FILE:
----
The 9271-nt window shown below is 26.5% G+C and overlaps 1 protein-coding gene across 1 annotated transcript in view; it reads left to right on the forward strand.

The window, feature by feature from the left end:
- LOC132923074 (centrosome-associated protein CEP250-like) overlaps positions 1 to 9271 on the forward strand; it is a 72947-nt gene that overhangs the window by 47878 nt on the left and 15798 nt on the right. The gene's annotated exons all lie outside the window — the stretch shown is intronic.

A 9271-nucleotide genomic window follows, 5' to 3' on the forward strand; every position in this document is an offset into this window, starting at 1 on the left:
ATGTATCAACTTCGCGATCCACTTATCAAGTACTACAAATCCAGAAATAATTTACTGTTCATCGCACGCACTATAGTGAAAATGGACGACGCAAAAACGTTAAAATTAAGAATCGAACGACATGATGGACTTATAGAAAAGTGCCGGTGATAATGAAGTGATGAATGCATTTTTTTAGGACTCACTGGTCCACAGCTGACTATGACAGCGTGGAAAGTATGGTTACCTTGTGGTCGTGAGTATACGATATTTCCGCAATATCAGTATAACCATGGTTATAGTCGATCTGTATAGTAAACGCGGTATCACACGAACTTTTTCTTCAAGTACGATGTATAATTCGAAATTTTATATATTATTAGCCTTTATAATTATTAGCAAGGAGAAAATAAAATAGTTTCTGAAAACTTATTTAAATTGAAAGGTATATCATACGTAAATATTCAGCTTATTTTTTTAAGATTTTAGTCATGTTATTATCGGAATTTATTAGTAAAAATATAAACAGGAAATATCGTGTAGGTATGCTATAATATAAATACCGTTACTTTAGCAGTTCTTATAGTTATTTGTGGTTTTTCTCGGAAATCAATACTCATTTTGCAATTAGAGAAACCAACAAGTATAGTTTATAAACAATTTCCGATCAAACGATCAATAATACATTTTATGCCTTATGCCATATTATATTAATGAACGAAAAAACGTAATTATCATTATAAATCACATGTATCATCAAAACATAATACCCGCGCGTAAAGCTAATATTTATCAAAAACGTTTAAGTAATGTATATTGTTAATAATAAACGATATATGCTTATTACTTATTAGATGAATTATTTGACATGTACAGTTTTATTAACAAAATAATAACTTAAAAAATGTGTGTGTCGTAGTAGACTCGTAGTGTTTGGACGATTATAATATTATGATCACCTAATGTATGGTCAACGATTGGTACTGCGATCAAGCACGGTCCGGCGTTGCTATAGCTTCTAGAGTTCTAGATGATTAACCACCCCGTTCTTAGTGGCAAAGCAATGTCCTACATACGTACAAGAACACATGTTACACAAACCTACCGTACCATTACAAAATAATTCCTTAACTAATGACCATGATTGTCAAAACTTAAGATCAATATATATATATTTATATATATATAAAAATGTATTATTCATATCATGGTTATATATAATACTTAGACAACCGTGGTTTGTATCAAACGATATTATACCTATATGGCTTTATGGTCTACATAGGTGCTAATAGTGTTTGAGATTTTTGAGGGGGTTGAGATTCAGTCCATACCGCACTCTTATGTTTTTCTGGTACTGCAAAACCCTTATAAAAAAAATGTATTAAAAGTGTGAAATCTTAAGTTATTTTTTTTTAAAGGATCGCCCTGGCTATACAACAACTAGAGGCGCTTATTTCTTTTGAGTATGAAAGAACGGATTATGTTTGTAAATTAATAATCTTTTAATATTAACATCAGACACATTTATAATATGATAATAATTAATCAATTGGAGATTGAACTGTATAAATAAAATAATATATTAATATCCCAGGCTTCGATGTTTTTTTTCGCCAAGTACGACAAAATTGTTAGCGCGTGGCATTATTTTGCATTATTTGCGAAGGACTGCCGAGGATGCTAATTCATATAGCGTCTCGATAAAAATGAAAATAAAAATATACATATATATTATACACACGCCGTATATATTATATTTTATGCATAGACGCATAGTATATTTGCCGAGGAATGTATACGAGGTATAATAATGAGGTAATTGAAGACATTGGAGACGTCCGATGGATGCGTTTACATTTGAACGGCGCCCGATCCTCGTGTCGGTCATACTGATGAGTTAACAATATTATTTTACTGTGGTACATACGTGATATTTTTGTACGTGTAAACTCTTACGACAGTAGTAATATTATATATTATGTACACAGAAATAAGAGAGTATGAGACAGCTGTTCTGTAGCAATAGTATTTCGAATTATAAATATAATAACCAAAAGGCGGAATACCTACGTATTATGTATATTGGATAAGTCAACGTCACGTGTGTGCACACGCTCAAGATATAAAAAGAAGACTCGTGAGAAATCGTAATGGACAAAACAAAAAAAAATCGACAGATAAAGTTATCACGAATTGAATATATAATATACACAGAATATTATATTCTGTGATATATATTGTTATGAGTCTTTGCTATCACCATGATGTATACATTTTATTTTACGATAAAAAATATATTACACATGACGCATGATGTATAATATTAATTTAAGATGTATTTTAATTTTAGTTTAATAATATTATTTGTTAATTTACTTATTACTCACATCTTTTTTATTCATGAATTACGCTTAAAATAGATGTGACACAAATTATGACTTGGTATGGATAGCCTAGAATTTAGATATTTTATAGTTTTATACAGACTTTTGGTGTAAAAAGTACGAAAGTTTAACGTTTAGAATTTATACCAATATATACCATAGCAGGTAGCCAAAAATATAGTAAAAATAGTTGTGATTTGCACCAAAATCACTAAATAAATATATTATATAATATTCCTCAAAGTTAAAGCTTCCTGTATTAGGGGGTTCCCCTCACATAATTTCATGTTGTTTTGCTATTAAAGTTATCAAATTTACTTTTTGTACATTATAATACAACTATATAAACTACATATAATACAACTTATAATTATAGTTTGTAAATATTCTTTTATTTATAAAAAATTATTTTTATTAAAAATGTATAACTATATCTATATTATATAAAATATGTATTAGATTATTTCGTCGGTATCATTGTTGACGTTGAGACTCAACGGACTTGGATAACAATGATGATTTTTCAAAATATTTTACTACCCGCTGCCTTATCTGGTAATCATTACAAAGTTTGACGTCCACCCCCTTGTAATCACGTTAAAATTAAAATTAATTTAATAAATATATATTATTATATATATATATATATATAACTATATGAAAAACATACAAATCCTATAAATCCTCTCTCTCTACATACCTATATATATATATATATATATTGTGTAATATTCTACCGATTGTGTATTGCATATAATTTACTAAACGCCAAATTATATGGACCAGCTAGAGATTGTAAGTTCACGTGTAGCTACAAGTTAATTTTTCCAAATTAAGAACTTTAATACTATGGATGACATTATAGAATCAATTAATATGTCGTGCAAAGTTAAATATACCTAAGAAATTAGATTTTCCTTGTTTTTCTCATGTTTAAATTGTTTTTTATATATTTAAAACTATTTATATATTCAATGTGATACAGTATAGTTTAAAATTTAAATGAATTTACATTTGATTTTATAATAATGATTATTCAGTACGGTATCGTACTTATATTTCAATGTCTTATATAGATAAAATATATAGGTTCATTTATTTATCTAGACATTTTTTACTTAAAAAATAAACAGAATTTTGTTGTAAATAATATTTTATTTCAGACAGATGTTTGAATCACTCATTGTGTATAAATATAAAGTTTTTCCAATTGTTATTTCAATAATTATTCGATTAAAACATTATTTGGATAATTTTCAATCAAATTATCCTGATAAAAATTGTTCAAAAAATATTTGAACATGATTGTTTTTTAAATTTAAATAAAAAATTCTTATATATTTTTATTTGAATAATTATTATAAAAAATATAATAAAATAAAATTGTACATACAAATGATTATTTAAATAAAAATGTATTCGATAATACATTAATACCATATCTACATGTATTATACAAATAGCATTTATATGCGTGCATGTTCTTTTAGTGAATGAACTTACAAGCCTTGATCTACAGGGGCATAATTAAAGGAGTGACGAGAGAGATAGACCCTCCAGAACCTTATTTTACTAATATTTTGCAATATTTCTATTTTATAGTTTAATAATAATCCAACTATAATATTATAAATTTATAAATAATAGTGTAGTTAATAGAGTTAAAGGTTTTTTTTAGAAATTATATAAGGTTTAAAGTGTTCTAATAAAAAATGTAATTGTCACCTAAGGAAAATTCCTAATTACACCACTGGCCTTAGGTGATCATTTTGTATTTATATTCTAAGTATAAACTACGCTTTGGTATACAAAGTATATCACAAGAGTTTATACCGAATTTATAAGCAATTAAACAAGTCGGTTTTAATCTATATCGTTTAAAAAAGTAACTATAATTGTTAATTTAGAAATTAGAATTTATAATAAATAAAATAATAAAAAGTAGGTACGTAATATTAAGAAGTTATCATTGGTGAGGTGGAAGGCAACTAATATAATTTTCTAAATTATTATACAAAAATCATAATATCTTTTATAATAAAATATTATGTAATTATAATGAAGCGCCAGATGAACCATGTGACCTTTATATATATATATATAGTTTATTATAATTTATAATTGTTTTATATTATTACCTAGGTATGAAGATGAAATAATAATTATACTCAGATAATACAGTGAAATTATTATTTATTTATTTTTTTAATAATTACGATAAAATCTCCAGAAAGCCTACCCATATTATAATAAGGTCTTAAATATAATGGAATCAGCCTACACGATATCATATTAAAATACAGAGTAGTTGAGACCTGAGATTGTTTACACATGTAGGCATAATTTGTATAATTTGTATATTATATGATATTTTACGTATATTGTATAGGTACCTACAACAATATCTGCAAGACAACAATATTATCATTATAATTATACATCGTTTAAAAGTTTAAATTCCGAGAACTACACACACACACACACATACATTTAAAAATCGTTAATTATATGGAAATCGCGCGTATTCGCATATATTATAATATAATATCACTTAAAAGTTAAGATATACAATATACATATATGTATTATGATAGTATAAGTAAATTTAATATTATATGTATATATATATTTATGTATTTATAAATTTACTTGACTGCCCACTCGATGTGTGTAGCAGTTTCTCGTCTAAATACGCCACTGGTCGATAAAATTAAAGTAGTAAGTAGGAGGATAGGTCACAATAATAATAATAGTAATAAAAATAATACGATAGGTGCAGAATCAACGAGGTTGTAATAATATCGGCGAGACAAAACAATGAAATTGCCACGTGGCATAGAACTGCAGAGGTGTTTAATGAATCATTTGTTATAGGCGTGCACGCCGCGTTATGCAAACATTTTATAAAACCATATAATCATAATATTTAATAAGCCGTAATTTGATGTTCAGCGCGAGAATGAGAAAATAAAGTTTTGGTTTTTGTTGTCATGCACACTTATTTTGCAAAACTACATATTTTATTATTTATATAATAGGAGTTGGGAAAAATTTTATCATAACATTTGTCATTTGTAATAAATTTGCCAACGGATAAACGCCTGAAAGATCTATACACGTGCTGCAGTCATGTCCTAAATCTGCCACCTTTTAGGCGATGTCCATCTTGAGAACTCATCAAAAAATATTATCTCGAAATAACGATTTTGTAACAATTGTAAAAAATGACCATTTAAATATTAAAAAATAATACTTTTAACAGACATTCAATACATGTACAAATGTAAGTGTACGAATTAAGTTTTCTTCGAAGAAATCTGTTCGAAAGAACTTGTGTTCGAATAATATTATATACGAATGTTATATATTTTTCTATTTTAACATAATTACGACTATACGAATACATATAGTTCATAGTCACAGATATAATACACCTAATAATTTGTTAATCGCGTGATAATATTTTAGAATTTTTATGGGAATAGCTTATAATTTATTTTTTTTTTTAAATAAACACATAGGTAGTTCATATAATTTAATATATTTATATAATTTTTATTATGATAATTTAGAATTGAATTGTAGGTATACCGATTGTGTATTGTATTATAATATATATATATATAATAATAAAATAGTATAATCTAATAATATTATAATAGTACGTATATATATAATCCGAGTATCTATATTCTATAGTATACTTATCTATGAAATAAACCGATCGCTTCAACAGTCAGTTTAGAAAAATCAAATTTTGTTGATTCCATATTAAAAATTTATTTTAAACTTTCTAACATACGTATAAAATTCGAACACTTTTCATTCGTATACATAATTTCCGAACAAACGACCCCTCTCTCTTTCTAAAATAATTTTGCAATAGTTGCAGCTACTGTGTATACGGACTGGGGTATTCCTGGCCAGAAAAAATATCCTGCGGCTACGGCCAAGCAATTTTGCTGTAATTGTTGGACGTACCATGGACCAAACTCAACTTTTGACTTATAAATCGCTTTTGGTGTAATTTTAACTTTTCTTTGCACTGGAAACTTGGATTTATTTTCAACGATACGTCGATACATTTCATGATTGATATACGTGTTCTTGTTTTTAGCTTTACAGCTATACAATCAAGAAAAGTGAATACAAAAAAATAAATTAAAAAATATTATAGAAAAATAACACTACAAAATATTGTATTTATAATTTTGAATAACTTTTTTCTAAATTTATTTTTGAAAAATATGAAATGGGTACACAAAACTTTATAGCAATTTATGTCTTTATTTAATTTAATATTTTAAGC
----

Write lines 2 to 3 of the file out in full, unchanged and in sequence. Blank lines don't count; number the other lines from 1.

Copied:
The window, feature by feature from the left end:
- LOC132923074 (centrosome-associated protein CEP250-like) overlaps positions 1 to 9271 on the forward strand; it is a 72947-nt gene that overhangs the window by 47878 nt on the left and 15798 nt on the right. The gene's annotated exons all lie outside the window — the stretch shown is intronic.